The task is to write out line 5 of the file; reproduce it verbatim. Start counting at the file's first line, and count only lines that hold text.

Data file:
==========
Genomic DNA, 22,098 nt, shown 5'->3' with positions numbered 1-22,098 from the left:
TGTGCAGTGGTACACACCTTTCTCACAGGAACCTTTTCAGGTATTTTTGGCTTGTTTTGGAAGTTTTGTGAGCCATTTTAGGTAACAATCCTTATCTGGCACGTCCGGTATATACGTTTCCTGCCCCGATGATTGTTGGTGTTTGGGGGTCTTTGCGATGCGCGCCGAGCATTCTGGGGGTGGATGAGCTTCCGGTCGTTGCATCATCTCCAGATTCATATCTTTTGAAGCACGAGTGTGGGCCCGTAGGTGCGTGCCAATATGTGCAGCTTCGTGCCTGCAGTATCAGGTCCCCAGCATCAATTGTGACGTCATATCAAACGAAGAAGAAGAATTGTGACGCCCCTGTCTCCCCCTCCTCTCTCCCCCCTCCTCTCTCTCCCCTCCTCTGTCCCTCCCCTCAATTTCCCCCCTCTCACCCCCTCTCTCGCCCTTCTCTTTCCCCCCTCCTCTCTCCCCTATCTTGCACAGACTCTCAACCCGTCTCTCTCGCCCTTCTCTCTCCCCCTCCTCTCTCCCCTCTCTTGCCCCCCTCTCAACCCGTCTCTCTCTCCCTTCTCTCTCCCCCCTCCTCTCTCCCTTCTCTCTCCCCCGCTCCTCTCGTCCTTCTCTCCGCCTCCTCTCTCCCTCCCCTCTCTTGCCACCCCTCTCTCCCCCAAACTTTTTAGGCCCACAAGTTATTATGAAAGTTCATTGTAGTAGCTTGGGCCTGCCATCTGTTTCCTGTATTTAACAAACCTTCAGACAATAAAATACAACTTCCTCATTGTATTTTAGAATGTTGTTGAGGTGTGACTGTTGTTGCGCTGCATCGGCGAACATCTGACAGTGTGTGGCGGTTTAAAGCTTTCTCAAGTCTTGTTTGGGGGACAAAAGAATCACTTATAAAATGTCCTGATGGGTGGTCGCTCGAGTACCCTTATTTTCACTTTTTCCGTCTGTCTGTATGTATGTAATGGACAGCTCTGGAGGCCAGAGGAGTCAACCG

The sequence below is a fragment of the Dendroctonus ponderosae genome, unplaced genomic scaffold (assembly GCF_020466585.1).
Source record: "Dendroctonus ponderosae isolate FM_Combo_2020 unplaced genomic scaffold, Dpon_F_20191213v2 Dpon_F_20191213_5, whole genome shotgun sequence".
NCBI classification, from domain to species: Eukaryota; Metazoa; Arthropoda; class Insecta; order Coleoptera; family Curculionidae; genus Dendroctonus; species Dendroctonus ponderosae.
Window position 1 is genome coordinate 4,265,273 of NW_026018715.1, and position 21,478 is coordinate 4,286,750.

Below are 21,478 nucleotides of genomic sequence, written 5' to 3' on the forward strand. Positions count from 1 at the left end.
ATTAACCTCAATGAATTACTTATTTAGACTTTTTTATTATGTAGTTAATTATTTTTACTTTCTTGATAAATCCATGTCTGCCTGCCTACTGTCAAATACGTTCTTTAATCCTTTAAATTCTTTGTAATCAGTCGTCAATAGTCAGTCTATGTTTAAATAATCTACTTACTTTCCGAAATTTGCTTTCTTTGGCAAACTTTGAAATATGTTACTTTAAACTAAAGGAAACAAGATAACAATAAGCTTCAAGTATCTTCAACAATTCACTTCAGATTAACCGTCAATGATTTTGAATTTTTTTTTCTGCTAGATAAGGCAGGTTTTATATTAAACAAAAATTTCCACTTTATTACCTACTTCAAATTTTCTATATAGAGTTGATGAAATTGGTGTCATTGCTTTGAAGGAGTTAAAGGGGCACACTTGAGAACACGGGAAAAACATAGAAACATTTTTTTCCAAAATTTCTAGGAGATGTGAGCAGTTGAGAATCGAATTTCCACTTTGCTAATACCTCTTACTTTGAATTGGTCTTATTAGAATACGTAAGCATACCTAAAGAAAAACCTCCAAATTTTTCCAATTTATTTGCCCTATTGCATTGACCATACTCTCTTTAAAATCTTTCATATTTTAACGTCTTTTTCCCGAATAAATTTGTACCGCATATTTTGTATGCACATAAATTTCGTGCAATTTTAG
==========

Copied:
NCBI classification, from domain to species: Eukaryota; Metazoa; Arthropoda; class Insecta; order Coleoptera; family Curculionidae; genus Dendroctonus; species Dendroctonus ponderosae.